The post includes a useful pie chart describing national health expenditures as broken down by the US Centers for Medicare and Medicaid Services. Of the $2.3 trillion on health care Americans spent in 2008, $159 billion (approximately seven percent) “went to private insurers after deducting all the costs they pass through to the doctors, hospitals and other health care providers.” Put another way: “health care costs nearly doubled between 1998 and 2008, increasing by 96 percent. If we had eliminated private insurance companies in 1998, and assuming they provide no benefit in managing costs, health spending still would have increased by 83 percent during that decade.”

None of this means that health insurance companies and their behavior should be ignored nor their misdeeds forgiven. But as Mr. Weintraub notes, “when this election year is over and the current political bash-fest comes to an end, the core costs of health care will still be there, and chances are they will still be rising.”

That a respected journalist is noting that attacks on health insurance companies are diverting attention from other serious issues with America’s health care system is significant. But he’s not alone. According to Politico.com, Warren Buffett is advising President Obama “to scrap the health care bill and start over” because the legislation “does not focus on controlling costs.” (He went on to say that he’d vote for the Senate bill as opposed to maintaining the status quo).

President Obama and his allies will argue that their legislation does attack rising costs – and they have some evidence to back their claim. But few could honestly say it goes far enough. And while good starts are important, the question is whether the Administration and Congress have the political will to follow-up with meaningful cost containment measures.

Attacks on the health insurance industry will continue. Every drama needs a villain and in this particular theater, carriers are the bad guys. But that folks like Mr. Weintraub and Mr. Buffet are calling out politicians for failing to more fully address the most critical issue undermining America’s health care system – runaway medical costs – is an encouraging sign.

More on the Likely Special Session/Initiative

It all does seem to be coming together. Not having seen the details of the deal, it’s tough to know how much is good and how much isn’t, but a deal seems to be coming.

Daniel Weintraub of the Sacramento Bee has a great summary of what’s shaping up. It describes a deal pretty much along the lines of what I wrote about yesterday. The Democrats pass bills. The Governor vetos them. In a special session they produce compromise legislation which is contingent on an initiative passing in 2008 to fund the reforms. (The initiative is important for two reasons: it sidesteps the need for a two-thirds majority in the legislature and it allows the Governor to declare it is a post-partisan compromise because ordinary Republicans — not necessarily elected ones — will vote for it).

What we’ll be looking for this week is the details. Will it still empower the Managed Risk Medical Insurance Board to impose a health care fee on all businesses in the state without legislative oversight? Will the requirement for all individuals to buy coverage really be enforceable? Will it segregate individuals receiving premium subsidies into a state-run pool or will it allow them the same freedom of choice that their non-subsidized neighbors will enjoy?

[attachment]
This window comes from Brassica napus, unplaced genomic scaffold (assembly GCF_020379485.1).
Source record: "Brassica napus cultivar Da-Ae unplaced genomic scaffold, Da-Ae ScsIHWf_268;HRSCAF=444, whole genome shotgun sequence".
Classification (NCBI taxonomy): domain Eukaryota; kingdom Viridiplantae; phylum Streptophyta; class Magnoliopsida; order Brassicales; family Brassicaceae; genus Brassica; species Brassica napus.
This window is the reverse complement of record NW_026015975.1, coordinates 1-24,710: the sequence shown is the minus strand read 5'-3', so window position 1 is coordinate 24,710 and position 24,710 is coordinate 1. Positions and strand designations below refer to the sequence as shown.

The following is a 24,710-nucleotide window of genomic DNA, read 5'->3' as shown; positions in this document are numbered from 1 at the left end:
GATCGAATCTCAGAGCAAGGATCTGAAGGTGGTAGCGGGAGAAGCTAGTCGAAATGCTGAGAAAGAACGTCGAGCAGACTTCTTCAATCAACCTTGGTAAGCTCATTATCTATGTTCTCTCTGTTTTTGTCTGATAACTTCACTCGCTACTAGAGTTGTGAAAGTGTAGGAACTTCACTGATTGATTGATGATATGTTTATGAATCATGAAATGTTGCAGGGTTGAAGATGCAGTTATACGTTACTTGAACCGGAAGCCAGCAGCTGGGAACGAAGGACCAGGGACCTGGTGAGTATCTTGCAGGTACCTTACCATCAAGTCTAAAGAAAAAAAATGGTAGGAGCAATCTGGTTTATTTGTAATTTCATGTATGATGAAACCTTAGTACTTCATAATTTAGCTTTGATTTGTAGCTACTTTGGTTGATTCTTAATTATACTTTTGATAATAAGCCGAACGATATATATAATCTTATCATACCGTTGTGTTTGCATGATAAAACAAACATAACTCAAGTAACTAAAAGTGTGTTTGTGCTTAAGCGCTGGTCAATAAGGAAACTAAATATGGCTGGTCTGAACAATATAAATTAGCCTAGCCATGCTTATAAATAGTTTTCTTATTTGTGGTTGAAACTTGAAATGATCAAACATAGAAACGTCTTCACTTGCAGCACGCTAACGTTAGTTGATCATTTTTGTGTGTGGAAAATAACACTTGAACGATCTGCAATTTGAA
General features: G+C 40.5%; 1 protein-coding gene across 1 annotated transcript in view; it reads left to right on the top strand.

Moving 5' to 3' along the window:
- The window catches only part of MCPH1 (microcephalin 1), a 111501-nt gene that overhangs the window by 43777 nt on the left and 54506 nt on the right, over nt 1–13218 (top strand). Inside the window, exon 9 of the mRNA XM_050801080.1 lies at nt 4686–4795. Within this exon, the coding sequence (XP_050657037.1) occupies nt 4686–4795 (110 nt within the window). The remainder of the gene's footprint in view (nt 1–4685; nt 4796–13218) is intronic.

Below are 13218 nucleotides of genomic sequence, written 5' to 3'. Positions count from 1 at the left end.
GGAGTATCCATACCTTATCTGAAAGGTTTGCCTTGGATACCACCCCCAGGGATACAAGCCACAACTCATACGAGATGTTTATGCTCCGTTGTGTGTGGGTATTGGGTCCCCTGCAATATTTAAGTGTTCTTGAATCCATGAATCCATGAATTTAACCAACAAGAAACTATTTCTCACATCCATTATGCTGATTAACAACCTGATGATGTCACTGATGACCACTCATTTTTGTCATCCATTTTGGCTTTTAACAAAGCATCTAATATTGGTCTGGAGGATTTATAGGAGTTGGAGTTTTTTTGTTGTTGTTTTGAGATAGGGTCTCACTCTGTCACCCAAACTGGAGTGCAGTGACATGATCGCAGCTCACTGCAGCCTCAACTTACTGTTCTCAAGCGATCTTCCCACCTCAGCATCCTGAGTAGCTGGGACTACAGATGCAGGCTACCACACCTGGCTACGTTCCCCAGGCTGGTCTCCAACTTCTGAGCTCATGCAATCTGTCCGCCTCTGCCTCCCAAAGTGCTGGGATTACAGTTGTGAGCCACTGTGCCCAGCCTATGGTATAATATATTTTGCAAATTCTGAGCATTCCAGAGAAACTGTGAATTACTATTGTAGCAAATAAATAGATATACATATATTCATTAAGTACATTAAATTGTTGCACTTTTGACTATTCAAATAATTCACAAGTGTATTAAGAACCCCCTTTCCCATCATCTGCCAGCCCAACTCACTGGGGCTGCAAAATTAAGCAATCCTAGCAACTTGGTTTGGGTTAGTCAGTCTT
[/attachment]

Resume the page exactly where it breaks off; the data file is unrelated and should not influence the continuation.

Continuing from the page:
Ideally, a draft of compromise legislative language will circulate this week while the vote/veto dance waltzes on. Since I’m on a role, prediction wise, I’m guessing the special session would be scheduled to start on September 24th. This has two benefits: staff will have more time to flesh out and fine-tune the detailed language of the compromise and its after Yom Kippur.  As an added bonus it will hopefully give the public some time to digest the compromise and offer ways to improve it. Whether lawmakers will be open to suggestions on how to improve their compromise remains to be seen. Being a glass-half-full kind of guy, I’m hopeful.

More on Michael Moore’s “Sicko”

Michael Moore continues to seek publicity for his new film, Sicko, which blasts the American health care system. My earlier post warned about the dangers of basing public policy on anecdotes. But as I noted there, I hadn’t seen the film.

Sacramento Bee reporter Daniel Weintraub has and he’s written a very intiguing column titled, “Moore on health insurance: Entertaining but flawed.” His views are interesting in that he’s written very favorably concerning single payer systems (the solution Moore advocates), yet his column takes Moore and his film down several notches. I urge you to read the entire column, but to whet your appetite, here’s some excerpts:

“At turns funny, shocking and just plain sad, the documentary builds a solid indictment of private health insurance.”

“But while his film might be effective as propaganda, it is also flawed. It is a hodgepodge of anecdotes, hasty conclusions and glaring omissions layered one on top of another until the viewer is almost forced to submit to Moore’s thesis.”

“He blames all of the industry’s bad behavior on the profit motive. But one of his biggest villains — Kaiser Permanante — is a nonprofit. And while he does a gut-wrenching segment on Los Angeles hospitals dumping homeless patients back on the street after they are treated, he mentions only in passing that one of the guilty parties is a public hospital owned by the government. Aren’t those the same people he wants to put in charge of all of our health care?”

“He tells the gripping story of a man who died of cancer after his health plan refused to pay for experimental treatment. But he never asks his audience to consider that no matter what kind of system we have, it will not provide unlimited care, especially experimental care. There will always be a gatekeeper. Under a single-payer plan, that person would be a government employee — some might even say a bureaucrat. Would that really be any better?”

For better or worse, Sicko is a film all of us concerned about health care reform are going to have to see. Hopefully we can view it with as open a mind, and as deep an insight, as Weintraub.

Here’s a pdf of the column: Daniel Weintraub: “Moore on health insurance: Entertaining but flawed”